UK mosques host Open Day following Paris attacks

UK mosques host Open Day following Paris attacks
In the wake of the Paris attacks, British mosques open their doors to raise awareness and improve community relations.
2 min read
01 February, 2015
Britain's larger mosques and centres opened their doors to the public on Sunday in an unprecedented gesture of reassurance following last month's Islamist attacks in Paris.

In around 20 mosques, visitors and community leaders were served tea and cakes by members of the mosque community, who were on hand "to answer questions about Muslims and Islam", the Muslim Council of Britain (MCB), an umbrella group which is organising the initiative, said in a statement.

"It's about breaking the barriers", Salman Farsi, spokesman at East London Mosque, told al-Araby al-Jadeed. "We come across people who don't even know they can come inside a mosque as non-Muslims." 

East London Mosque hosts three open days a year, but this is a national initiative that aims to raise awareness around the country. Muslim communities in the UK were vocal in condemning the Paris attacks "but we also needed some sort of action, and I think this is the best response", Farsi said.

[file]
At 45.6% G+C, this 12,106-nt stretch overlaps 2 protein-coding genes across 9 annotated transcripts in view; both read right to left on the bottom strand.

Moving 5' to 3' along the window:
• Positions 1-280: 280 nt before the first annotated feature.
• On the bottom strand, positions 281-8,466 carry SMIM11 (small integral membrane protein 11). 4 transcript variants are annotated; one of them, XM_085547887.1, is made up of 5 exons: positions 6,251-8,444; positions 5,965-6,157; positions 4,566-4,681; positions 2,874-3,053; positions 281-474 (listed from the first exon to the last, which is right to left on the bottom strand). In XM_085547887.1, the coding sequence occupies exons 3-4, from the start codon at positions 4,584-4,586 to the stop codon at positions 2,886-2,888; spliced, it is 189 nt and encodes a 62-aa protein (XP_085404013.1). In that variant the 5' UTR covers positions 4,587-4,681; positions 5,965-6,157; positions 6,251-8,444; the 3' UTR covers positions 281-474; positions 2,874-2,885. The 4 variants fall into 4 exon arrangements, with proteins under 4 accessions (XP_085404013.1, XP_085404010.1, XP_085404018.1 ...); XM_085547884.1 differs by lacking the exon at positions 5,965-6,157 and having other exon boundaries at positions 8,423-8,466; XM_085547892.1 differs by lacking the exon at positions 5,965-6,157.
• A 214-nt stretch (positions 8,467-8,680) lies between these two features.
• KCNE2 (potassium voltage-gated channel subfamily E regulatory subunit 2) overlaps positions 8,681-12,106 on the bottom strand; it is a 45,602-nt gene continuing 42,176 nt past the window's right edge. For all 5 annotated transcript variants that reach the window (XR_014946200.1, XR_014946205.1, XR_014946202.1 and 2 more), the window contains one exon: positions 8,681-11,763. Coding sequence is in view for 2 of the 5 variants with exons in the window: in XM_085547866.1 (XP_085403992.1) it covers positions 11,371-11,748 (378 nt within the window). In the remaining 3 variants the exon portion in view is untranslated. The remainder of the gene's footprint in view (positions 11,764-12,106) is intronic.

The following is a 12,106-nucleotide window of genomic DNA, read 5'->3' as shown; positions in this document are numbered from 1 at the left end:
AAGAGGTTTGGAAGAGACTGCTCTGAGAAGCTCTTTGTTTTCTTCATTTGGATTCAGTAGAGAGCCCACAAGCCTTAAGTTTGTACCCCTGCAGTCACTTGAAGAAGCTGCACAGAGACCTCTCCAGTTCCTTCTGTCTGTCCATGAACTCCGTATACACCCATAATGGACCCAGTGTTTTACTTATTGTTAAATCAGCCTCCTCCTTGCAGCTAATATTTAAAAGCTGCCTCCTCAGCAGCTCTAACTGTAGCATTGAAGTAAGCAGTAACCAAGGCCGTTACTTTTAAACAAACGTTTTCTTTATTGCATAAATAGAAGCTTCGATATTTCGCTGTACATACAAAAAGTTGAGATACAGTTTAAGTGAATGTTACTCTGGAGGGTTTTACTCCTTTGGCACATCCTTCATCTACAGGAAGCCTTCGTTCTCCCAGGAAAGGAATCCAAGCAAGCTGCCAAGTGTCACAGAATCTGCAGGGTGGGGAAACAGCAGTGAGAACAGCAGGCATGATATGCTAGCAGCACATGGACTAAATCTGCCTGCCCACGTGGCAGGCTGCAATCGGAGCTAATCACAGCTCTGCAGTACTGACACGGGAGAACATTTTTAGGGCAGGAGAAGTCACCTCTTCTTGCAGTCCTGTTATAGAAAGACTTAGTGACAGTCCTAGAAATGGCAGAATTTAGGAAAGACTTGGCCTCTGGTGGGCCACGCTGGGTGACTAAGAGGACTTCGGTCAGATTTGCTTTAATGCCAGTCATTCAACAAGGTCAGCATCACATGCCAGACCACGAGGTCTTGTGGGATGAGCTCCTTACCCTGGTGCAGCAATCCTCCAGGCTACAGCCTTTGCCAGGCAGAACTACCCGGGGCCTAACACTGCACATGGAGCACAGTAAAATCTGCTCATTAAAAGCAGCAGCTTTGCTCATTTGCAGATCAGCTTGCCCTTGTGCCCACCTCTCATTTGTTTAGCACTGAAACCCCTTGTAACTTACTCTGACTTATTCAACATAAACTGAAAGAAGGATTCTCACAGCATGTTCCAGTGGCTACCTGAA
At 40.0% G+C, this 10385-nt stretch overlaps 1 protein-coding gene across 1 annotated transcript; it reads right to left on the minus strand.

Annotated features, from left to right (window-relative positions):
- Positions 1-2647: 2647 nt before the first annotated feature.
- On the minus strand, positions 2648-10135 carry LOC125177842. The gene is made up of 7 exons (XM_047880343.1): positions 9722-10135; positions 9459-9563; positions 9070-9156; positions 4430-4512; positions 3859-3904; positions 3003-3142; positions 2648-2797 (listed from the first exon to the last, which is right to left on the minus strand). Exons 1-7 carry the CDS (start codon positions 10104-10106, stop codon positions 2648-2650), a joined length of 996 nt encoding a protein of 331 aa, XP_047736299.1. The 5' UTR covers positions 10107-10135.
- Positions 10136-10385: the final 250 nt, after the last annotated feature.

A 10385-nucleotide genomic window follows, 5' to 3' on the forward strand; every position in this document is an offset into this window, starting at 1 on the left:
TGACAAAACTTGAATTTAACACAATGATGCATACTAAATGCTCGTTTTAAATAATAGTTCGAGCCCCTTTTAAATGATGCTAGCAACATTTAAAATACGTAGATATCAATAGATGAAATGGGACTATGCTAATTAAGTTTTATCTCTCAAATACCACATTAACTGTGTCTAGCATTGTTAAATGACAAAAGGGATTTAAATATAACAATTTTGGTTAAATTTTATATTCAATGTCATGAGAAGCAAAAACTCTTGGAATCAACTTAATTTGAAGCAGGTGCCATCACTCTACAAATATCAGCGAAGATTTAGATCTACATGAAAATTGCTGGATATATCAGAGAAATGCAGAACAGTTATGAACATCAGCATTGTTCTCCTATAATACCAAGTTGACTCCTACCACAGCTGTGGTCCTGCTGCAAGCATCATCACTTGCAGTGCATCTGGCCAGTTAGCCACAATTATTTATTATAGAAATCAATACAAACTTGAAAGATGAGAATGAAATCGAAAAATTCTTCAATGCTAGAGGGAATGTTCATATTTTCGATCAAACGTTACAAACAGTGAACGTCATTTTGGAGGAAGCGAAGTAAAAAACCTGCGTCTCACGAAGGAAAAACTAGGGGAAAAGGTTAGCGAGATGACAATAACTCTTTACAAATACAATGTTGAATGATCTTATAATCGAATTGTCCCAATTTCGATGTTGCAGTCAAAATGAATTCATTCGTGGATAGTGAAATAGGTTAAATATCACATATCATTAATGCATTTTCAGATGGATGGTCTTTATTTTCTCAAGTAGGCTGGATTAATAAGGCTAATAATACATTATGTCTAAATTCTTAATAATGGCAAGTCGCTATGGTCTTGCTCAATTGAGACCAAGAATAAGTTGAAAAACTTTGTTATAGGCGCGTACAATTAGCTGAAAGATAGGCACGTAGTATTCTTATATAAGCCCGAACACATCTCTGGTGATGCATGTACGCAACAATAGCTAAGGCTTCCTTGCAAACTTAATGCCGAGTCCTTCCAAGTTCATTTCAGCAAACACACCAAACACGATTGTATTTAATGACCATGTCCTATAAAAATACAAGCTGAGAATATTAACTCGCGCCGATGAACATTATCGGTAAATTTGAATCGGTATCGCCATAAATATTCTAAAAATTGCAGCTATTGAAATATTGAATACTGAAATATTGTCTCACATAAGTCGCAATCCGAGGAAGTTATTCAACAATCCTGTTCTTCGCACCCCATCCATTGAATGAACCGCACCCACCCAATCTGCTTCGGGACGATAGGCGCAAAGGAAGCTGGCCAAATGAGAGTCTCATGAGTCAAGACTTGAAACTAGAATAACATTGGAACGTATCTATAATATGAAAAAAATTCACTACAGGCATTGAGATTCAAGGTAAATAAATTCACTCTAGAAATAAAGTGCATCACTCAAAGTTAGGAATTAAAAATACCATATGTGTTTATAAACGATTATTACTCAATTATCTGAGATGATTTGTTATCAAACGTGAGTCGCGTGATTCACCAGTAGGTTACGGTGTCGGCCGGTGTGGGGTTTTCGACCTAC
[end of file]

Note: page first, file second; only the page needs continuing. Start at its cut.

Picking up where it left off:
The East London Mosque frequently gets non-Muslim visitors. "There's a hotel next to us so tourists keep popping in to have a look," Farsi said.  

Participating mosques include Finsbury Park in north London, where Abu Hamza - jailed in the US last month for terrorism offences and kidnapping of Western tourists in Yemen - was once imam.

Since then, the Finsbury Park Mosque has changed leadership and ethos, and now stresses community relations and interfaith dialogue.

However, since the Paris attacks, it has received a string of threatening letters and emails, its secretary-general, Mohammed Kozbar, told Sky News television recently.

Prime Minister David Cameron's government sent a letter to Muslim leaders after the Paris attacks asking them to "explain and demonstrate how faith can be part of British identity" and suggesting there was "more work to do" in fighting extremism.

This prompted an angry response from the MCB, which questioned whether the government was aligning itself with the far-right by suggesting that Muslims were "inherently apart from British society".

Around five percent of people in England and Wales are Muslim, according to a 2011 census, and there are around 1,700 mosques across Britain.

- With extra reporting by AFP